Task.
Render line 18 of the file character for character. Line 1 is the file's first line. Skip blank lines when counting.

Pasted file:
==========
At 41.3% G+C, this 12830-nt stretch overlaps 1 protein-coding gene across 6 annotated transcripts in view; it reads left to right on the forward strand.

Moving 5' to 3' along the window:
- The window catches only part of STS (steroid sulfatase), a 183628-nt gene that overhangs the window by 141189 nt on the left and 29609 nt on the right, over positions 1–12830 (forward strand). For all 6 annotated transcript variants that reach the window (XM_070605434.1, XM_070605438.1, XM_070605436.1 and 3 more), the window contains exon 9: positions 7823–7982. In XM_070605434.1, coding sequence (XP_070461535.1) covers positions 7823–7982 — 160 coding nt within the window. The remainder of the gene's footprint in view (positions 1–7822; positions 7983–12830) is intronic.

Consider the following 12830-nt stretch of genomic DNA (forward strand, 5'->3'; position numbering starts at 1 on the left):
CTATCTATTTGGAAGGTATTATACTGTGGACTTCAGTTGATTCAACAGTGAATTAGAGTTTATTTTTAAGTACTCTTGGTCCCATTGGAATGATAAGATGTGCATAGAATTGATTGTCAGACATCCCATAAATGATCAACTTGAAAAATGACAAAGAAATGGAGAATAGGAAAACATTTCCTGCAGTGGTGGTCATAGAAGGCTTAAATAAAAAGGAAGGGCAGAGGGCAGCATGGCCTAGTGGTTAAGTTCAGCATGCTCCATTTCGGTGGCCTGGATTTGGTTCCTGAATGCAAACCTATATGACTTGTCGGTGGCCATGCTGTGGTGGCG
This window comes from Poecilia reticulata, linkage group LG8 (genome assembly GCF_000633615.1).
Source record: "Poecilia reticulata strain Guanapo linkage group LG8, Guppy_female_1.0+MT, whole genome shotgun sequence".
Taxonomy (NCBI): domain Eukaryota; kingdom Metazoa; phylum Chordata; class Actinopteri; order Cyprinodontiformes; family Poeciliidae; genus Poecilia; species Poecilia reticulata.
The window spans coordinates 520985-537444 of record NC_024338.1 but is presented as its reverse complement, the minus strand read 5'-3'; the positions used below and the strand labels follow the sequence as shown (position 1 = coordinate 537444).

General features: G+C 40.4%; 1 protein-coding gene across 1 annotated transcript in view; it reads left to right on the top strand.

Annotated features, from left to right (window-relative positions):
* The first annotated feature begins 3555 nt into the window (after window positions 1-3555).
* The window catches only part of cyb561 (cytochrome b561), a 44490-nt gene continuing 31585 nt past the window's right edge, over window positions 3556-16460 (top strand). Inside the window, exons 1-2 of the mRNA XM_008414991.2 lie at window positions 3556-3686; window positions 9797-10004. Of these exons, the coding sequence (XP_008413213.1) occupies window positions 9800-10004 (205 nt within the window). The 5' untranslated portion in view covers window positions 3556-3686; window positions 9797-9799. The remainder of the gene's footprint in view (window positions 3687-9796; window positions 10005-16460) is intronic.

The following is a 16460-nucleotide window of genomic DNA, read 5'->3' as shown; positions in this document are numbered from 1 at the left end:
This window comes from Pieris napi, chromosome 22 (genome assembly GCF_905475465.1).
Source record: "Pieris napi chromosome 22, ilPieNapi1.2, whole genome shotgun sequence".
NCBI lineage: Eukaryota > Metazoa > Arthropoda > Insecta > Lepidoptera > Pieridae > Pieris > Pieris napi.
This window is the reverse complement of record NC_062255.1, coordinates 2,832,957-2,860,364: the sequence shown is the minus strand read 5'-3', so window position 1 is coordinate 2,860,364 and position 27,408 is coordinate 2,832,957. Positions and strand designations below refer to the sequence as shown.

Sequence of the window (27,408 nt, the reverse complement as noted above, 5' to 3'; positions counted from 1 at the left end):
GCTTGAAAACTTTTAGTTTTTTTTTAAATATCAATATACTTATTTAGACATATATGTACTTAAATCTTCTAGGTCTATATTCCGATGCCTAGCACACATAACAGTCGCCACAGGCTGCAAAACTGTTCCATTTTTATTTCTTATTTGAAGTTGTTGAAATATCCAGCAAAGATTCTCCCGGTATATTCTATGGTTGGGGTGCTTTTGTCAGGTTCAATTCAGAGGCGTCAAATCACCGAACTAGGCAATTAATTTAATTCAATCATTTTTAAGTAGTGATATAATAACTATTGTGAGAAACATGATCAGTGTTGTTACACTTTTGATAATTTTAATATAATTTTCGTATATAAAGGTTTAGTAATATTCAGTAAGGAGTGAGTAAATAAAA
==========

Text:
This window is the reverse complement of record NC_062255.1, coordinates 2,832,957-2,860,364: the sequence shown is the minus strand read 5'-3', so window position 1 is coordinate 2,860,364 and position 27,408 is coordinate 2,832,957. Positions and strand designations below refer to the sequence as shown.